Harnessing the Power of Science to Improve Maryland's Coast
Rita Colwell. Photograph, Michael W. Fincham
Marine microbiologist Rita Colwell, first director of Maryland Sea Grant, set the program's early goal as finding and funding excellent research focused on the Chesapeake Bay's deteriorating water quality and declining fisheries. She later served as the first woman director of the National Science Foundation. Photograph, Michael W. Fincham

IT IS A PLEASURE TO BRING THIS ISSUE of Chesapeake Quarterly to our readers in celebration of our 40th anniversary. As the current director of Maryland Sea Grant, I am grateful to work every day with wonderful colleagues and collaborators who care as deeply as I do about restoring the rivers, bays, and coasts of Maryland.

Maryland Sea Grant supports a special mix of programming that employs science to address serious challenges confronting the Bay's ecology and the people who enjoy and make a living from its natural resources. We support research to better understand how we can restore and sustain the health of the estuary. Our portfolio includes supporting educational activities to foster an informed citizenry and the next generation of coastal scientists. We provide technical expertise that helps Maryland's seafood industry create and sustain jobs. And we assist a variety of community organizations to improve the Chesapeake Bay's water quality and coastal land use. In 1966, Congress presciently established the National Sea Grant College Program, of which Maryland Sea Grant is a part, because legislators recognized the need for science-based policy for our coastal and estuarine ecosystems to benefit a variety of constituents including resource managers, decision makers, businesses, and citizen volunteers.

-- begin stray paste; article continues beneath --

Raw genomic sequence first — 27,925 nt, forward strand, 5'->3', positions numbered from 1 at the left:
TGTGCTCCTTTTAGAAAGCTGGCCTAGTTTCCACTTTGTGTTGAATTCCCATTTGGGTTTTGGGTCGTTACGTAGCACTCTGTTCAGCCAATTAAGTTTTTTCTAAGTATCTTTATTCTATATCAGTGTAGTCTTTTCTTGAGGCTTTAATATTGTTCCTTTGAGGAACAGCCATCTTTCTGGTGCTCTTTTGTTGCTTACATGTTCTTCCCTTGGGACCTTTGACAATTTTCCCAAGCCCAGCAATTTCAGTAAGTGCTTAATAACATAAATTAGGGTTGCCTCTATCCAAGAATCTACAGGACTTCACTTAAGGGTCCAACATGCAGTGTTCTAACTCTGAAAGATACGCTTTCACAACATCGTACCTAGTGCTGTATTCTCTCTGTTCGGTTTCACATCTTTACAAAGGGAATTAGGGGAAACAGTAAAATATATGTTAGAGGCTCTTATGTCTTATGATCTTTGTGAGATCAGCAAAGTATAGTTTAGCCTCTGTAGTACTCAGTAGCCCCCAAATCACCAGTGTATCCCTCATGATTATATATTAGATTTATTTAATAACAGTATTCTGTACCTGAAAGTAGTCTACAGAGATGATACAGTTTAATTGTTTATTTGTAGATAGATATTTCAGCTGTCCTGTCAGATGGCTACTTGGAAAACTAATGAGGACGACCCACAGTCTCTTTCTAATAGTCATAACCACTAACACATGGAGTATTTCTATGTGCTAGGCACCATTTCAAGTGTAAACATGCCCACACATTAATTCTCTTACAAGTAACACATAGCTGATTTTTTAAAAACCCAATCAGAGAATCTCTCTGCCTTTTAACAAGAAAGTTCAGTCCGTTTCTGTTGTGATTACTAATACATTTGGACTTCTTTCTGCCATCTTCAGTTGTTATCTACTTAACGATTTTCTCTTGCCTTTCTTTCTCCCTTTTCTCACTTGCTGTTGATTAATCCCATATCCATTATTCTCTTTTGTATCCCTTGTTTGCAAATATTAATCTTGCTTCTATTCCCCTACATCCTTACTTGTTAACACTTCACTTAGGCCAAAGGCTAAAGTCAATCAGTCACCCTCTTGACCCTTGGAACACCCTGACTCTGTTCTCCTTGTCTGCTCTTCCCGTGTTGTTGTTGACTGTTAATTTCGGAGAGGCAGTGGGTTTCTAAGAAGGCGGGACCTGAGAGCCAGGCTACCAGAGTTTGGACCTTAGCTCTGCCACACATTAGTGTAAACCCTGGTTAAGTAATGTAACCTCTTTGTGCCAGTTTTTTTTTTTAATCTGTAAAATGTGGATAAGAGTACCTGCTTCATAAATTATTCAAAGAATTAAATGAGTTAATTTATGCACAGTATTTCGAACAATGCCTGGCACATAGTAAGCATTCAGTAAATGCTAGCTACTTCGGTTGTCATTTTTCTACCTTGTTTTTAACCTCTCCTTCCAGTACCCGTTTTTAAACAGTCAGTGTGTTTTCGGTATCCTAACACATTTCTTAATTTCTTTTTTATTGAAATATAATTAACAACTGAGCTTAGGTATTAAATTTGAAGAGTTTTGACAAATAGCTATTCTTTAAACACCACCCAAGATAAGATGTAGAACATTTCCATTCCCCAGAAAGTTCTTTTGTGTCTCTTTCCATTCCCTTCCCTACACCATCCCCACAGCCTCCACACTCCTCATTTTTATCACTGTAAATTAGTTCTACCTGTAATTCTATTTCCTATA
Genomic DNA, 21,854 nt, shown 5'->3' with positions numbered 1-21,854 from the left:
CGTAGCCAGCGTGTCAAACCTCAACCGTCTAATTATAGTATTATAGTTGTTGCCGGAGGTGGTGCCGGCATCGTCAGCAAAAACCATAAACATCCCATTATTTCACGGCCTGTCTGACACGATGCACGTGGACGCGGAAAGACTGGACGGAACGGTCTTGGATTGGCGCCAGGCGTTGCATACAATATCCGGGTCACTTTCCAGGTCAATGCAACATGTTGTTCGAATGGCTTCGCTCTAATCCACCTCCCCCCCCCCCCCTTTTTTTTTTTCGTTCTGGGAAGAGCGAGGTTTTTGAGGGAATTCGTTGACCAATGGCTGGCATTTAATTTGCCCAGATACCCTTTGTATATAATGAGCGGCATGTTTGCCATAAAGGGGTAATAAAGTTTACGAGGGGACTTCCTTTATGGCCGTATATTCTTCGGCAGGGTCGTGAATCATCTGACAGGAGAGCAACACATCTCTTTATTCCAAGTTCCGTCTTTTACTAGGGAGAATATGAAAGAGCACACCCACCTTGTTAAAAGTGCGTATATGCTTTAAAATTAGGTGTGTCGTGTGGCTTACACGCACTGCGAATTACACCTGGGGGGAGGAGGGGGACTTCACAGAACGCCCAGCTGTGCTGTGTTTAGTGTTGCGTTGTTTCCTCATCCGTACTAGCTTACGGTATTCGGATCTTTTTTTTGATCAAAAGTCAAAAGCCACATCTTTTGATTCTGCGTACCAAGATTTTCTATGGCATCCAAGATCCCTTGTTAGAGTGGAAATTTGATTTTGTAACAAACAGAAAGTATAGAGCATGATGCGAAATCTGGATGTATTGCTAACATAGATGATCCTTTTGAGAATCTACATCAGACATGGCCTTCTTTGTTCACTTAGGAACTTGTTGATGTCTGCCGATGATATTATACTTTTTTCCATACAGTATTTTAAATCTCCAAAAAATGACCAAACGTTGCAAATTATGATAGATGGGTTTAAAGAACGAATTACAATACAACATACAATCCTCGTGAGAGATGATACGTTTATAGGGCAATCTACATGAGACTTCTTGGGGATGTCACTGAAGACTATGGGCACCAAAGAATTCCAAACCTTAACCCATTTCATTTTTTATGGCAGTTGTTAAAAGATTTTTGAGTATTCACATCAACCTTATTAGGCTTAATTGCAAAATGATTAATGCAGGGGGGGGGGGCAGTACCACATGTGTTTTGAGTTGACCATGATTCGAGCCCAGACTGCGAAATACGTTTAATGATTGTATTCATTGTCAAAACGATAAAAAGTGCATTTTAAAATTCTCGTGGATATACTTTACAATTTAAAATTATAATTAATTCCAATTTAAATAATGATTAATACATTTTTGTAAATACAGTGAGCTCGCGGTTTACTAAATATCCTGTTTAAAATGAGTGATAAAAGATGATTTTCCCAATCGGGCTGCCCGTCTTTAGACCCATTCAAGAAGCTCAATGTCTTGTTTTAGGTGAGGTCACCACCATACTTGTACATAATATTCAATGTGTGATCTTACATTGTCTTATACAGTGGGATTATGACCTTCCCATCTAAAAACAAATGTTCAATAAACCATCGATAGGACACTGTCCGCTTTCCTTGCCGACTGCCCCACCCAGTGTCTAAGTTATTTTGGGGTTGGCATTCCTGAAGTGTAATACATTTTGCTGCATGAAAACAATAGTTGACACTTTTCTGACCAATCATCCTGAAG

The growth of our program's capabilities is a result of the collective vision and commitment of a series of talented individuals who led our program before my tenure as director began in 2012. Their efforts helped to shape strengths of Maryland Sea Grant that persist today.

In 1977, Rita Colwell, an internationally renowned microbiologist, and colleagues at the University of Maryland designed and launched the Maryland Sea Grant Program. In 1978, Rita became our first director. Her vision guided Maryland Sea Grant's early years researching Chesapeake Bay's natural resources and supporting the state's fishing industry. Maryland Sea Grant's focus then and now linked research and public outreach.

Our partnership with the University of Maryland Extension service has been integral to our program's success from the beginning. The first Sea Grant employee was Don Webster, an Extension agent who works directly with fishers and processors (see "Seeding an Industry"). Additional Sea Grant Extension specialists in shellfish and fisheries soon joined the program. Their early and continuing support of oyster farmers has played an important role in fostering the growth of Maryland's nascent aquaculture industry.